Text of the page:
The Moore-Vedder article argues strenuously that tax increases must never be considered no matter how big the deficit is. The reason, based on research Vedder has been updating since the 1980s, is that tax increases always feed the beast, leading to spending increases larger than the tax increase. Originally, he said that spending would rise $1.58 for every dollar of tax increase, leading to an increase in the deficit rather than a reduction. Vedder now says that spending only rises $1.17 for every dollar of tax increase.
By this logic, the tax increase enacted in 1993, which raised the top federal income tax rate to 39.6 percent from 31 percent, should have caused a massive increase in the federal budget deficit. In fact, it did not. Spending was 22.1 percent of GDP in 1992 and it fell every year of the Clinton administration, to 21.4 percent of GDP in 1993, 21 percent in 1994, 20.6 percent in 1995, 20.2 percent in 1996, 19.5 percent in 1997, 19.1 percent in 1998, 18.5 percent in 1999, and 18.2 percent in 2000.
And contrary to another commonly-held Republican idea — that all tax increases reduce revenue via the Laffer Curve — revenues rose from 17.5 percent of GDP in 1992 to 20.6 percent in 2000.
According to Republican mythology, repeated by Moore and Vedder, the budget was balanced only because Republicans got control of Congress in the 1994 elections. But the deficit had already shrunk from 4.7 percent of GDP in 1992 to 2.9 percent in 1994. Budget experts who don’t shill for the Republican Party generally agree that the budget reforms and tax increases of 1990 and 1993 — which were both enacted against strenuous opposition from almost every Republican in Congress — deserve the bulk of the credit for bringing down spending and the deficit with tough budget enforcement rules and higher taxes.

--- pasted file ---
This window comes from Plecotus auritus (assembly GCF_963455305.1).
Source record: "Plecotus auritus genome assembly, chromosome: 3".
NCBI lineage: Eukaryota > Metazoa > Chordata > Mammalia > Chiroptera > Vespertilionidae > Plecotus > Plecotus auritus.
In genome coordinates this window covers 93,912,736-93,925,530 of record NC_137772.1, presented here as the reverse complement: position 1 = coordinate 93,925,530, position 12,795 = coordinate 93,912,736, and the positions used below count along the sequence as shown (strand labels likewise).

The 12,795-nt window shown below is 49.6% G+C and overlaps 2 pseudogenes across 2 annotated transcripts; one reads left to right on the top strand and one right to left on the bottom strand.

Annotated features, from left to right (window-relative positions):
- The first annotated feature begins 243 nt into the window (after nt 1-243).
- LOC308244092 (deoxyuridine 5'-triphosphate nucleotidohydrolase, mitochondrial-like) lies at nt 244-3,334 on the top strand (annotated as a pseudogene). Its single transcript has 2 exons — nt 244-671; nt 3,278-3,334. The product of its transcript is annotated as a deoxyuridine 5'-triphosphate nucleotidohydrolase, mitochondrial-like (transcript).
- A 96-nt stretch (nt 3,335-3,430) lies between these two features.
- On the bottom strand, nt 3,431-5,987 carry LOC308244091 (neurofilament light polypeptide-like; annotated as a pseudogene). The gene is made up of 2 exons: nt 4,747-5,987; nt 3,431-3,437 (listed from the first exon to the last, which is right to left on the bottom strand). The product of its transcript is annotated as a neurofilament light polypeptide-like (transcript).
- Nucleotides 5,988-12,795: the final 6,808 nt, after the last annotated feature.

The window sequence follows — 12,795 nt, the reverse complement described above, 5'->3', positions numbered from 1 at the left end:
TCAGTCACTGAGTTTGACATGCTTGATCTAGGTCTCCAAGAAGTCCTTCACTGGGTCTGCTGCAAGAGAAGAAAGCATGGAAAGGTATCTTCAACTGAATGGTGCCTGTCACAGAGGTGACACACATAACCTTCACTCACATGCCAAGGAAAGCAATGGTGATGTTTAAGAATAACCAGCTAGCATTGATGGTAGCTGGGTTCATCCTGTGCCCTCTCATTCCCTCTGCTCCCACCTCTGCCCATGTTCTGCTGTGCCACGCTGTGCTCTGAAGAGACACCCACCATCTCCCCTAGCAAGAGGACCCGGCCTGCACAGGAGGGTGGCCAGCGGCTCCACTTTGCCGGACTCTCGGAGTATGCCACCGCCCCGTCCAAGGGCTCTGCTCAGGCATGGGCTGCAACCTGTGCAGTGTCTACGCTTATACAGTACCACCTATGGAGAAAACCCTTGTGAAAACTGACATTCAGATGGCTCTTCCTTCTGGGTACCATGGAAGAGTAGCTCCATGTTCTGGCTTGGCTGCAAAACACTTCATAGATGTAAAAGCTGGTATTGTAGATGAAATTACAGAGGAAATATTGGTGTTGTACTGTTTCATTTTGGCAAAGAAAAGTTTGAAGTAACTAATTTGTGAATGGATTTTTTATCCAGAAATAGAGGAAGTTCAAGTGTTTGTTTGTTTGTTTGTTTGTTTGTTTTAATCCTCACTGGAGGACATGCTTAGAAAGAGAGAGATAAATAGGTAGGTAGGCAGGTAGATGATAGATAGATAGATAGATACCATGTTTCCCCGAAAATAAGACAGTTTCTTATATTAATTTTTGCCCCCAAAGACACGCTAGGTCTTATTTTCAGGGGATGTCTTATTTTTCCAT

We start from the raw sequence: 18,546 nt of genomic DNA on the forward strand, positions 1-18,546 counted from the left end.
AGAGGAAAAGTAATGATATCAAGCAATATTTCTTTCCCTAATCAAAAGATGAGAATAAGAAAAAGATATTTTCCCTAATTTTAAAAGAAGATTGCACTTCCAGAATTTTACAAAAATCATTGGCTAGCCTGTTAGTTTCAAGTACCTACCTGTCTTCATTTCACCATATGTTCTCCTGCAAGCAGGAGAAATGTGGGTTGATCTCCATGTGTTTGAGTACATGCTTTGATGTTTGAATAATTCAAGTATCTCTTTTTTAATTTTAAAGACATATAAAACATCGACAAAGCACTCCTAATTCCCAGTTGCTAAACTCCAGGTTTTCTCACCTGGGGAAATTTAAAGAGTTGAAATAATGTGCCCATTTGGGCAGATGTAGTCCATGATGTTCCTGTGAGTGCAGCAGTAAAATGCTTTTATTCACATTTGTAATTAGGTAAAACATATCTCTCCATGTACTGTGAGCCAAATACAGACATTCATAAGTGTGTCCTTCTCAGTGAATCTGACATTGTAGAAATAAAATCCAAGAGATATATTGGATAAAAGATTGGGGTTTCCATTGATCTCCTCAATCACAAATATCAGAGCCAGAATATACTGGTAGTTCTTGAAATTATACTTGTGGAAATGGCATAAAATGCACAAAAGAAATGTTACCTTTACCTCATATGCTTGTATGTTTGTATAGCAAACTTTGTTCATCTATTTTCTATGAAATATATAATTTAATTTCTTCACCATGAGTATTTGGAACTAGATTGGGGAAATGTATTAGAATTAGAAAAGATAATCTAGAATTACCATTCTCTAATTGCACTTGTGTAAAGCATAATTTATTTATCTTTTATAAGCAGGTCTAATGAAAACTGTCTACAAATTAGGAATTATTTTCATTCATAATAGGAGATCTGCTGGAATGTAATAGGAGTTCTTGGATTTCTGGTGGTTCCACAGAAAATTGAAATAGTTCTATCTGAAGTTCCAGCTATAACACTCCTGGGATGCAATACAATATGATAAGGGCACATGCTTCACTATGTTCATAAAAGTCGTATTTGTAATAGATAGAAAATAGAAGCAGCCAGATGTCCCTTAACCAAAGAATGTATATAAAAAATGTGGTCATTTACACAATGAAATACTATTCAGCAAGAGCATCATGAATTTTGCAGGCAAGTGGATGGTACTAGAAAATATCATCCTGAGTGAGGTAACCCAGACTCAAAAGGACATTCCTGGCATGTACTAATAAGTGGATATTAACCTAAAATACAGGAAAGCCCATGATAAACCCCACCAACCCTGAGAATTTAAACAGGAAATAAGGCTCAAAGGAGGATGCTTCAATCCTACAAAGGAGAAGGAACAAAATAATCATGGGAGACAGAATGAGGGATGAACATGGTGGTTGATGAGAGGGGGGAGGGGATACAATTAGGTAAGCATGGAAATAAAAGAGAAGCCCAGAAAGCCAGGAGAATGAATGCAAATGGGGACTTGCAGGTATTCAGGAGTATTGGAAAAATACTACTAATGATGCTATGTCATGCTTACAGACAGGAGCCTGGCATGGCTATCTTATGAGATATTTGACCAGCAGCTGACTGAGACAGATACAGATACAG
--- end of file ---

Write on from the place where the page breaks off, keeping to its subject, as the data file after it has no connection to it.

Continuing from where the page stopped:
Moore and Vedder simply deny that the 1990 and 1993 tax increases had anything to do with the budget surpluses that emerged in 1998, even though higher federal revenues contributed 44 percent to the improvement in the deficit. Between 1992 and 1998, spending fell by 3 percent of GDP and revenues rose 2.4 percent.
To the extent that there was an increase in revenues, Moore and Vedder imply that it was due to a Laffer Curve effect from the cut in the maximum capital gains tax rate that Republicans achieved in 1997 — an argument first made by Republican speechwriter Clark Judge in a Wall Street Journal op-ed on Jan. 10.
To be sure, there is good research showing that a cut in the capital gains tax may raise short-term revenues due to an unlocking effect as people realize gains on assets they may have owned for many years. But this is a one-time effect. To raise revenues for more than a couple of years, a lower capital gains rate would have to raise investment and economic growth, which it undoubtedly does to some extent. However, it’s implausible to attribute all of the rapid growth in the late 1990s to lower capital gains taxes. The keys were development of the Internet, which long predated the 1997 capital gains rate cut, and an easy money policy by the Federal Reserve.
In any case, Treasury Department data show that higher capital gains tax revenues contributed at most 0.33 percent to the 1.4 percent-of-GDP rise in revenues between 1997 and 2000. Of course, they contributed nothing to the decline in spending from 19.5 percent of GDP to 18.2 percent. Thus even taking the Republican argument at face value, higher capital gains revenues contributed at most 6 percent to the deficit improvement between 1997 and 2000.
Starve the beast is a crackpot theory, and its flip side that higher taxes invariably feed the beast is no better. They are just self-serving rationalizations for Republican budgetary irresponsibility.
Note: A few years ago, I went into great detail explaining the origin and development of STB in an academic journal. My article is available online for those with an interest in the gory details. In July, I posted a bibliography of more recent academic research in The Fiscal Times, all of which shows no evidence whatsoever that tax cuts reduce spending. More recently, the International Monetary Fund has confirmed this conclusion in a September working paper.